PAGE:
Oct. 31 (Bloomberg) -- Thai Prime Minister Yingluck Shinawatra said most of Bangkok will be spared from floods that have swamped some outer suburbs as efforts to drain water to the east and west of the capital are succeeding.
“If everything goes as planned, there will be more relief,” Yingluck told reporters in Bangkok today. She said it was too early to say whether the flood threat had eased because some water gates in the capital’s canals need to be repaired to stem the flow of floodwaters into some districts.
Authorities are diverting water to spare the capital from floods that have spread over 63 of Thailand’s 77 provinces since late July, killed at least 381 people and swamped factories and farms. Efforts to save Bangkok by building temporary dikes around the inner city have exacerbated flooding in outlying districts, sparking clashes between residents and city officials.
“I sympathize with people both in Bangkok and in provinces like Nonthaburi, Pathum Thani, Samut Prakarn and Ayutthaya where water hasn’t yet receded,” Yingluck said. “I want to ask for more time for water to drain into the sea.”
The disaster worsened earlier this month when more than 9 billion cubic meters of water released from dams that were filled to capacity swept down a river basin the size of Florida. Dikes north of Bangkok are holding back water that has inundated about 10,000 factories, disrupting the supply chains of companies including Honda Motor Co. and Western Digital Corp.
“It will take at least three months to revive the country," Yingluck said, adding that the government has set aside an 80 billion-baht ($2.6 billion) budget for reconstruction and has asked state and commercial banks to provide more than 300 billion baht in loans to companies affected by the floods.
Flooding in Bangkok is mainly limited to northern and eastern areas and low-lying places near canals. Some of the city’s major tourist attractions, including the Grand Palace and Chatuchak market, have experienced minor flooding, while the business districts of Silom and lower Sukhumvit remain dry, with sandbags protecting many office buildings and shops.
Confusion over the severity of flooding has fueled panic in the capital, leading to shortages of bottled water, eggs and baby formula.
A decline in sea levels after tides peaked over the weekend has eased concern that areas along the Chao Phraya River will be swamped, Bangkok Governor Sukhumbhand Paribatra said today. The high tide reached 2.44 meters today, lower than an estimate of 2.5 meters, and won’t peak again until mid-November, he said.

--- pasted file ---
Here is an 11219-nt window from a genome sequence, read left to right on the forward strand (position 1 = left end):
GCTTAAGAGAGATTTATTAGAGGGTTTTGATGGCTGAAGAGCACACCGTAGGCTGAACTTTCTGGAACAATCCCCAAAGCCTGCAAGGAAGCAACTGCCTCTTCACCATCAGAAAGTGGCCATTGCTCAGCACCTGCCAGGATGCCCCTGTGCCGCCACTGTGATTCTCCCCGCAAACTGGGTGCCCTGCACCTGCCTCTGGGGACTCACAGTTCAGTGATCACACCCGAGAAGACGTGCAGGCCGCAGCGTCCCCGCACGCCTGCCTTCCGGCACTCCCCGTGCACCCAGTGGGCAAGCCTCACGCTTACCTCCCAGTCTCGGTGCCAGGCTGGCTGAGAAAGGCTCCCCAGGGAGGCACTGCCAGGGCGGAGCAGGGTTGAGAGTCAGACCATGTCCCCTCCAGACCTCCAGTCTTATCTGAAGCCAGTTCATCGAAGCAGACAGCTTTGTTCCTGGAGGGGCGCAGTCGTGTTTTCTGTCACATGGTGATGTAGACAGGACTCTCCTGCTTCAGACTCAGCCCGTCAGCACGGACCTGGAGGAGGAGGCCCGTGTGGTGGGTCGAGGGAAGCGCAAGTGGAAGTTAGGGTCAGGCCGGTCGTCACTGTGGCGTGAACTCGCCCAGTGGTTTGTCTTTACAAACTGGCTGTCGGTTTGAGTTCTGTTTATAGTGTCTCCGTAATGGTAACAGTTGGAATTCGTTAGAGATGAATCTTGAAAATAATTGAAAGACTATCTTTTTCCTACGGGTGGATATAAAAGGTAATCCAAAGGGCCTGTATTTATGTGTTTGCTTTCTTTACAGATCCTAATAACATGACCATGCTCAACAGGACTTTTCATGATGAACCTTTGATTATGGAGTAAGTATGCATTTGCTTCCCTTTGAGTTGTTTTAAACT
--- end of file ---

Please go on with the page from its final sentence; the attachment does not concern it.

Floodwaters flowing toward Bangkok from Nakhon Sawan and Ayutthaya provinces ‘‘appear to have stabilized,” Sukhumbhand said. “That will enable us to start draining the water out of flooded areas.”
Authorities are still concerned about northern and western districts including Don Mueang, Laksi and Thonburi, where levees are stopping a wall of water from flowing into the inner city.
“The flooding in those areas is still critical as there is a very large volume of water,” Sukhumbhand said at a media briefing. “I can’t say that the flooding crisis in Bangkok has passed because a lot of people in many districts are still suffering from rising water levels.”
Yingluck yesterday asked people living outside Bangkok’s flood defenses not to damage dikes, after some residents clashed with officials who were trying to repair flood gates.
“We have to protect the barriers,” Yingluck said. “Some water may still overflow the barriers, but it won’t cause the whole city to be swamped.”
Bangkok’s Suvarnabhumi International Airport is operating normally and the company that operates the facility is “confident” that it can be protected from flooding, Somchai Sawasdeepon, senior executive vice president of Airports of Thailand Pcl, said Oct. 28.
Cathay Pacific Airways Ltd. and Singapore Airlines Ltd. have both canceled some Bangkok flights as the waters deter visitors.
The central bank last week cut its forecast for economic growth this year as the floods take a toll on manufacturing and tourism. Southeast Asia’s second-biggest economy may expand 2.6 percent in 2011, down from an earlier forecast of 4.1 percent, and 4.1 percent next year, the Bank of Thailand said.
The government announced a 5-day holiday through Oct. 31 for 21 northern and central provinces to give people time to prepare for flooding. Commercial banks and financial markets will remain open.
The disaster has claimed at least 381 lives since July 25, the Department of Disaster Prevention and Mitigation said on its website. About 26 of Thailand’s 77 provinces are still affected, the agency said. Rainfall this year through Oct. 21 was 42 percent above average, according to the Bangkok Metropolitan Administration.
“The situation isn’t beyond what we expected,” Yingluck said yesterday. “After the water stabilizes, it will gradually recede.”
--With assistance from Daniel Ten Kate and Supunnabul Suwannakij in Bangkok. Editors: Tony Jordan, Peter Hirschberg
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